Exhibition of Museum Artifacts on Christian Themes
An exhibition based on Lahore Museum’s artefacts representing Christian themes was inaugurated on Christman eve, 2012. The Right Reverend Dr. Alexander John Malik, Bishop Emeritus of Lahore and the Right Reverend Irfan Jamil, Bishop of Lahore were Guests of Honour.
The exhibition displayed four artefacts representing three different forms of art- illustrated manuscript, miniature painting and needlework (suzeni).The manuscript called Mirat ul Quds (Mirror of Holiness) is based on the life of Jesus Christ and is a prized possession of the Lahore Museum.
This manuscript was commissioned by the Mughal Emperor, Jalaluddin Akbar. It was his passion for learning and experiencing life in all its richness combined with his open mindedness and inclusiveness that marks his reign from 1556-1605 as the zenith of the Mughal era. He had a special building made at his new capital Fatehpur Sikri called the Ibadat Khana (Place of Worship) where he used to stay up all night every thursday discussing issues of religion and philosophy with representatives of various religions and religious sects, scholars and philosophers, who thronged his court from all over the world.Akbar also greatly admired various arts including painting. He had formed an imperial atelier with over hundred artists working under the guidance of great Persian artists and Akbar supervised this atelier himself.
The exhibition also displayed two 17th century miniature paintings based on Christian themes. One of these is titled “The Virgin Mary with an Angel” and the other, “A painting representing a Biblical Theme.” Both these miniatures are striking examples of fusion of Mughal miniature elements with those of European style of painting.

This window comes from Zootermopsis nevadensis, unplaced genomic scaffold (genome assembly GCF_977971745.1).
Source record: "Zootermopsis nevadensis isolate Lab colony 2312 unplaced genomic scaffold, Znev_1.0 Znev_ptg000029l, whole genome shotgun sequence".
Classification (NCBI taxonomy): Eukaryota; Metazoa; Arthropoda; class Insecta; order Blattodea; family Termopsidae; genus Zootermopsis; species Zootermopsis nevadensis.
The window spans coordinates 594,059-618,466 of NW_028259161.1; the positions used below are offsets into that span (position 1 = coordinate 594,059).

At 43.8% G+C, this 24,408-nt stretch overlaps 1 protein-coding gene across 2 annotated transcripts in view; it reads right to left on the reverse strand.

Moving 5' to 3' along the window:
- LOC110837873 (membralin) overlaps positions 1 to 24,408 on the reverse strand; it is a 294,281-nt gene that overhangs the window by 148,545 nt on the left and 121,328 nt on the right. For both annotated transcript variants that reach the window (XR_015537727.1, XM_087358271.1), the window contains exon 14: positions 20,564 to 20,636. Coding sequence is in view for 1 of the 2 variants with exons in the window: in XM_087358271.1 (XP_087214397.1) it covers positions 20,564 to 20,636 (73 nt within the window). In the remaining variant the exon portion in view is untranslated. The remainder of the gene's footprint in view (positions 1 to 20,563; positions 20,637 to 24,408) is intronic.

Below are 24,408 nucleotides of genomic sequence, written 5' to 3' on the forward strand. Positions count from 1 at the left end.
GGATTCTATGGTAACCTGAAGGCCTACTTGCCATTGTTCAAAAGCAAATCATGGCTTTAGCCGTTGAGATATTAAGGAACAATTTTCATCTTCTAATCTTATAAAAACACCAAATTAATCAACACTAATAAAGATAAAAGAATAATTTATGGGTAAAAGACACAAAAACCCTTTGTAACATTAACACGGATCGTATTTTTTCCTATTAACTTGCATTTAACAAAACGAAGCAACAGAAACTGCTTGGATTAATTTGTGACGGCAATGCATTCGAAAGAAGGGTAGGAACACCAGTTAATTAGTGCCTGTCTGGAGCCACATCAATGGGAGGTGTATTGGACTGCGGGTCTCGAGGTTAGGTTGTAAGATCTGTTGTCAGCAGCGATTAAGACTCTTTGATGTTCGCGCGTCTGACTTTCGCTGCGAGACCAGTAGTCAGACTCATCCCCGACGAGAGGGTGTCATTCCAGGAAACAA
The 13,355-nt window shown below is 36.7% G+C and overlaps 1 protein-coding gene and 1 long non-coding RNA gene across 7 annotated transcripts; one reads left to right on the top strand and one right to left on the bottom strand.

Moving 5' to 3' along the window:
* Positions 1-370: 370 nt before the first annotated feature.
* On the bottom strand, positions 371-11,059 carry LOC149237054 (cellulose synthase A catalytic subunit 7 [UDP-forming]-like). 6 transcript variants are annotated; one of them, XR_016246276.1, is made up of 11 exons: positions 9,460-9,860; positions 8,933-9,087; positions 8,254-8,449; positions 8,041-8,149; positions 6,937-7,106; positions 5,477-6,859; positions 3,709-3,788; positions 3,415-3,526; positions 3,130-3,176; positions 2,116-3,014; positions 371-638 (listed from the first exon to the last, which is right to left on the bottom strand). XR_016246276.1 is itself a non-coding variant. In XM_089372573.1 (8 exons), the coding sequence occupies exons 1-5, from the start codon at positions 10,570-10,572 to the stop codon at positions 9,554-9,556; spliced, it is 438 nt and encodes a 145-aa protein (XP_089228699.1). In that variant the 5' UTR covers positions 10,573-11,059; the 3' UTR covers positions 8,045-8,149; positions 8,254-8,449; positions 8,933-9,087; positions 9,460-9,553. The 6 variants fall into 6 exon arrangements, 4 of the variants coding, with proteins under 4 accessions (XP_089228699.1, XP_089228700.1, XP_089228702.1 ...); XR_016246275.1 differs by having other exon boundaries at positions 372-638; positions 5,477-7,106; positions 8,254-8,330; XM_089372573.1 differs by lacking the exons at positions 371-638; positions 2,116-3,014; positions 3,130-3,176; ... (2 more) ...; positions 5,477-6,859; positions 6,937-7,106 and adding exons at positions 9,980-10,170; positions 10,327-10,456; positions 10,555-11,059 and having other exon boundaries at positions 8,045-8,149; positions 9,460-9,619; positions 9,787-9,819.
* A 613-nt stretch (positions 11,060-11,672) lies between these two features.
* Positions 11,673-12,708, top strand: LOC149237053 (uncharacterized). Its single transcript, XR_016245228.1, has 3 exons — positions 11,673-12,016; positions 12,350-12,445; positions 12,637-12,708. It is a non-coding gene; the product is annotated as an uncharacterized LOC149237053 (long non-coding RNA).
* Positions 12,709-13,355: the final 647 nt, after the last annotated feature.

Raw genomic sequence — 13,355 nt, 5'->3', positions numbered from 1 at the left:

The fourth artefact on display was a rare Iranian suzeni or a piece of cloth with needlework in chain stitch. It belongs to the period between 16th and 17th centuries and has scenes from the birth of Jesus Christ embroidered on it.
The Exhibition also evoked the historical and cultural context of the time when these artefacts were produced. That was a time that saw growing relations with Europeans and increasing influence of European art, culture and scientific and technological knowledge.
Along with the artefacts, the exhibition also showed the process of manuscript making and the technique of miniature painting through related objects in the collection of the museum with supporting pictures and text.
The exhibition was placed in the Gandhara Gallery, due to space considerations-however, the Gandhara art objects visible in the pictures do not form part of the exhibition-though they lend a certain flavour to the whole aspect. The exhibition was curated by Ms. Uzma Usmani, Restoration and Exhibition Officer, Lahore Museum.